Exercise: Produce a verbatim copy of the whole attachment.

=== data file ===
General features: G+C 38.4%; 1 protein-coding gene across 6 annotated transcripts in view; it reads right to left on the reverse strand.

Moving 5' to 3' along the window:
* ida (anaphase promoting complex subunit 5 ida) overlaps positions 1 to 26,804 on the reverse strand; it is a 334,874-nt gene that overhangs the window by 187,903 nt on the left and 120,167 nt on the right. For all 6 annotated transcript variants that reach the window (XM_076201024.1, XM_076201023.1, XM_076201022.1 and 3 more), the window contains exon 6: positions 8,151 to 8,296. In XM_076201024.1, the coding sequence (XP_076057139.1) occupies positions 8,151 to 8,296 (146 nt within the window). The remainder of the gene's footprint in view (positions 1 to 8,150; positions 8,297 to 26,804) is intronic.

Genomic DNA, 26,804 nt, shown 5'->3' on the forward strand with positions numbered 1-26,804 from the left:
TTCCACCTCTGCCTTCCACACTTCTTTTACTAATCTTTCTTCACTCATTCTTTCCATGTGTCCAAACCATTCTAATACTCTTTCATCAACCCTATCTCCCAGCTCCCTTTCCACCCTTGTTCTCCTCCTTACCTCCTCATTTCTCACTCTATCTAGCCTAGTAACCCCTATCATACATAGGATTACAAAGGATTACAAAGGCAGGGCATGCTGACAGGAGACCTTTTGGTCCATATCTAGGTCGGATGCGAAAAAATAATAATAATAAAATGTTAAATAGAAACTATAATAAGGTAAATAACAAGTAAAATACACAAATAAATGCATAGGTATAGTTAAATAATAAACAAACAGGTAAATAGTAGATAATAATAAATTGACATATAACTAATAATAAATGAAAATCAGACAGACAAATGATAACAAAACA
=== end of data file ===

General features: G+C 38.4%; 1 protein-coding gene across 6 annotated transcripts in view; it reads right to left on the reverse strand.

Moving 5' to 3' along the window:
* ida (anaphase promoting complex subunit 5 ida) overlaps positions 1 to 26,804 on the reverse strand; it is a 334,874-nt gene that overhangs the window by 187,903 nt on the left and 120,167 nt on the right. For all 6 annotated transcript variants that reach the window (XM_076201024.1, XM_076201023.1, XM_076201022.1 and 3 more), the window contains exon 6: positions 8,151 to 8,296. In XM_076201024.1, the coding sequence (XP_076057139.1) occupies positions 8,151 to 8,296 (146 nt within the window). The remainder of the gene's footprint in view (positions 1 to 8,150; positions 8,297 to 26,804) is intronic.

Genomic DNA, 26,804 nt, shown 5'->3' on the forward strand with positions numbered 1-26,804 from the left:
TTCCACCTCTGCCTTCCACACTTCTTTTACTAATCTTTCTTCACTCATTCTTTCCATGTGTCCAAACCATTCTAATACTCTTTCATCAACCCTATCTCCCAGCTCCCTTTCCACCCTTGTTCTCCTCCTTACCTCCTCATTTCTCACTCTATCTAGCCTAGTAACCCCTATCATACATAGGATTACAAAGGATTACAAAGGCAGGGCATGCTGACAGGAGACCTTTTGGTCCATATCTAGGTCGGATGCGAAAAAATAATAATAATAAAATGTTAAATAGAAACTATAATAAGGTAAATAACAAGTAAAATACACAAATAAATGCATAGGTATAGTTAAATAATAAACAAACAGGTAAATAGTAGATAATAATAAATTGACATATAACTAATAATAAATGAAAATCAGACAGACAAATGATAACAAAACA